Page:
Post-Pandemic Situation: What Is in Store for the Car Industry After the Pandemic?

When the pandemic started U.S. car sales dropped significantly as with the shutdown of factories and closure of showroom. Demand initially went down as people focused their budgets on necessities. With this, manufacturers made the necessary adjustments to ensure the factories were Covid-safe.

Industry watchers expected low demand for cars until the end of the year. Some car manufacturers saw monthly declines of around 40 percent, and they expected some businesses to close due to the pandemic.

Auto Industry Resiliency

Despite the negative outlook in the first half of the year, consumers started buying cars using their budget for overseas travels that were not anymore possible due to travel restrictions implemented by many countries around the world. In its place, people started buying the car that they have longed for in the previous years.

The recovery of the U.S. stock market in the middle of the pandemic also gave people the money they needed to buy new cars. People had the extra funds to use for their dream cars, which allowed the industry to recover quickly.

Industry watchers expected U.S. vehicle sales for 2020 to reach around 14.5 million units. The figure is lower than the 17 million units sold in 2019, which represents a reduction of around 15 percent. The resiliency of the auto industry, both the manufacturers and consumers, shows how society adapted in the middle of the pandemic.

SUVs and Pickups

The rebound in vehicle sales during the second half of 2020 saw light trucks, including SUVs and pickups, leading the way as Americans showed their preference for larger vehicles. The top three best-selling vehicles for the year were pickups while two more pickups and three SUVs or crossovers made the top ten list.

This penchant for trucks and SUVs may continue until 2021 as more people will start to embrace off-road driving. After staying home for much of the year, people feel the need to explore the great outdoors. They feel that they need to escape the situation and become one with nature.

Sports cars also saw respectable sales in the second half of the year despite being affected by the restrictions implemented after the pandemic started. Among all the sports cars, only the Shelby models posted an increase from the year before as sales went up by around 14 percent.

Increasing Popularity of Electric Vehicles

Electric vehicle sales may have dropped in 2020 due to the pandemic, but utility companies increased the number of charging stations for electric vehicles across the country. This is may prove an impetus for an increase in the sales of electric vehicles as projected by industry watchers.

With electric vehicles considered to have a major effect on the reduction of carbon dioxide emissions, people are closely watching its sales. People are also watching the availability of charging stations since it may affect the sales of electric vehicles. Electric utilities should have the capability of providing enough generation capacity to supply the increasing number of electric vehicles on the road.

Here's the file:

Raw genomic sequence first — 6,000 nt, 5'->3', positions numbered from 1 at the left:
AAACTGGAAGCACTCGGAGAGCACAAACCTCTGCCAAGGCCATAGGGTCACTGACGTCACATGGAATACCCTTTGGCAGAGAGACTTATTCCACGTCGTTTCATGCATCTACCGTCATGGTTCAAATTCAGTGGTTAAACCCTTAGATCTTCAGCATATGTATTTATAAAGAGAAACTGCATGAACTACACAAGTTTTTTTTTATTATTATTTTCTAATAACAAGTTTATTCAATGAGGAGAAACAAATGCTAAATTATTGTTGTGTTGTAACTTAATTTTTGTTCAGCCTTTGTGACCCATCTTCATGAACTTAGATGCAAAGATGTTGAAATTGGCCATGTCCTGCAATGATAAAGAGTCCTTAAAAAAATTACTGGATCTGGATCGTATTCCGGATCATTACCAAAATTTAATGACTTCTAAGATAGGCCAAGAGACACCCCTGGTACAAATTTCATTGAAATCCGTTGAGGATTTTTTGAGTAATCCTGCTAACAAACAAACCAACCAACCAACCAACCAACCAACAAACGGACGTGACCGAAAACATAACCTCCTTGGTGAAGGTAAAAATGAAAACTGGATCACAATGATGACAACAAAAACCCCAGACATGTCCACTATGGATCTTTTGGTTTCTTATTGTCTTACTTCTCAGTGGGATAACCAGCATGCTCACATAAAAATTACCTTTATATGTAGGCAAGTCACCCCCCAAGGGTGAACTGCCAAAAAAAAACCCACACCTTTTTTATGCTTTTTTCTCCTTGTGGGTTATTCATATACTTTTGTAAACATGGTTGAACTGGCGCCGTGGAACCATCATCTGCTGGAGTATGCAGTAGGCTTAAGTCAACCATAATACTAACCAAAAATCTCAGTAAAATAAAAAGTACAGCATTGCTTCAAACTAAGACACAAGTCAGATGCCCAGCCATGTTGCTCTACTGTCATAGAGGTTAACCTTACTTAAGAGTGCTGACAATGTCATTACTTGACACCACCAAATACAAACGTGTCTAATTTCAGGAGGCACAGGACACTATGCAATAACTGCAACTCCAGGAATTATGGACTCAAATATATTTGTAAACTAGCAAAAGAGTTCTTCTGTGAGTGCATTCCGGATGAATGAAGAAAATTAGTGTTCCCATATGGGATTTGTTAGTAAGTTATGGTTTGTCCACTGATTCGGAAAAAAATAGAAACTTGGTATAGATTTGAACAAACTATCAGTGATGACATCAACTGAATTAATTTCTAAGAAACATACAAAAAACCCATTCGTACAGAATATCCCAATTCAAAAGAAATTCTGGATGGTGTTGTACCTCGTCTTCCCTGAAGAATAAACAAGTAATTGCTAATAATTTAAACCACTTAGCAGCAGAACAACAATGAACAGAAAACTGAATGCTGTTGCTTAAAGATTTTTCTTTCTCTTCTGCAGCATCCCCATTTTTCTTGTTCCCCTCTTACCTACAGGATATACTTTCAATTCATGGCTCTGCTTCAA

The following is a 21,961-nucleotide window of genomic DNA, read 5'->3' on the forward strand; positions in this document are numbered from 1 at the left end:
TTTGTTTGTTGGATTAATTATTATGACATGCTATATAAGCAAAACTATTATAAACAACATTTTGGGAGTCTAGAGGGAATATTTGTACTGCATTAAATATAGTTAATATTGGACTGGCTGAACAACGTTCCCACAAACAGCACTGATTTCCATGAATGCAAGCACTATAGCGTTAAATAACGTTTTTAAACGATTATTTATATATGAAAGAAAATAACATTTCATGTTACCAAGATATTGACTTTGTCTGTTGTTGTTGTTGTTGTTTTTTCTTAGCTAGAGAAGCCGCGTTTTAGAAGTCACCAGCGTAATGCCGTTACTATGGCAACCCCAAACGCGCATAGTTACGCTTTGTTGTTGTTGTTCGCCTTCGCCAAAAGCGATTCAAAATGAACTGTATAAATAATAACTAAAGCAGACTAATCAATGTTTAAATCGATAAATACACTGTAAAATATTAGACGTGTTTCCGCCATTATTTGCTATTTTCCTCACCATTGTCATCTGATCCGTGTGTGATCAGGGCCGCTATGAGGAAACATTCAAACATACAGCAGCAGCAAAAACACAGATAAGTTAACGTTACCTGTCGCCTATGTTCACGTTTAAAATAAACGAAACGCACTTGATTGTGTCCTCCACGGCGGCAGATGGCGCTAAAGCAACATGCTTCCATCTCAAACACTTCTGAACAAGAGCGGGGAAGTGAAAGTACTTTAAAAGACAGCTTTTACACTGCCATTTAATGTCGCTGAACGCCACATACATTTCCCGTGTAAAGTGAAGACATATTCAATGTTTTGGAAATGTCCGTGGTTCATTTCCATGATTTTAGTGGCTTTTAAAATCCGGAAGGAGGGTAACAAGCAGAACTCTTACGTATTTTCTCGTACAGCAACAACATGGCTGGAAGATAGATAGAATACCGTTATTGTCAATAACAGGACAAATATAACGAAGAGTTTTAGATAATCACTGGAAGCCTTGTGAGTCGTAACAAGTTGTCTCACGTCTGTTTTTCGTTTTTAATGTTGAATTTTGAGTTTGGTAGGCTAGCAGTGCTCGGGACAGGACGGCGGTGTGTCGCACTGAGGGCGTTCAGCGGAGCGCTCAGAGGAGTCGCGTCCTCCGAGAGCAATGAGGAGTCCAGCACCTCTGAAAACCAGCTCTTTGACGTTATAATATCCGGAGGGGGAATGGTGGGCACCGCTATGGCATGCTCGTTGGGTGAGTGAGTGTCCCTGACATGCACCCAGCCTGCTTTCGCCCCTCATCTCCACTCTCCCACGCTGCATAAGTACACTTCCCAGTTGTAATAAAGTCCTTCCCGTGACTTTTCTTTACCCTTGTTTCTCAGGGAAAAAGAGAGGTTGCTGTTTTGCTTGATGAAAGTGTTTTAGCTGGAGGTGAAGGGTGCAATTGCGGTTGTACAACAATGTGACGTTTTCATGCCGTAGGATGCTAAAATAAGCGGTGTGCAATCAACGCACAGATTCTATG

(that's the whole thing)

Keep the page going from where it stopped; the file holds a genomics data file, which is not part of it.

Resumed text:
In 2020, electric vehicle sales comprised around 1.9 percent of retail vehicle sales in the United States. Industry watchers expect this share to go up to around 2.5 percent. This projection compelled traditional auto manufacturers to offer their electric vehicles in the market.

General Motors will spend billions to have their own electric and autonomous vehicle on the road soon. It plans to compete with the electric vehicle offerings of Tesla. Ford already started using car transport services to deliver its electric vehicle offerings in December. The Mustang Mach-E SUV is the first all-electric, mass-market offering of the company.

Online Shopping for Cars


When the pandemic started, dealerships around the country closed to stop the spread of the virus. And similar to other businesses that closed their brick-and-mortar stores, dealers also started selling online. Dealers started investing in digital sales tools to connect with their customers who have started to shop online.

Aside from sales, dealers also offered valet services for buyers who want to test-drive the car before buying it. All transactions are also done virtually, including browsing and buying the car itself. A survey also showed that around 64 percent of car buyers prefer completing the transaction online. This is higher than the 39 percent before the start of the pandemic.

Industry watchers expect the situation to continue even after the pandemic ends. Consumers will be in no hurry to visit the dealer when they buy a car. They will check the car virtually and coordinate the purchase in the comfort of their homes.

The changes caused by the pandemic in the auto industry may continue even after everything goes back to normal since the consumers already appreciate the convenience it offers them when they buy a car.

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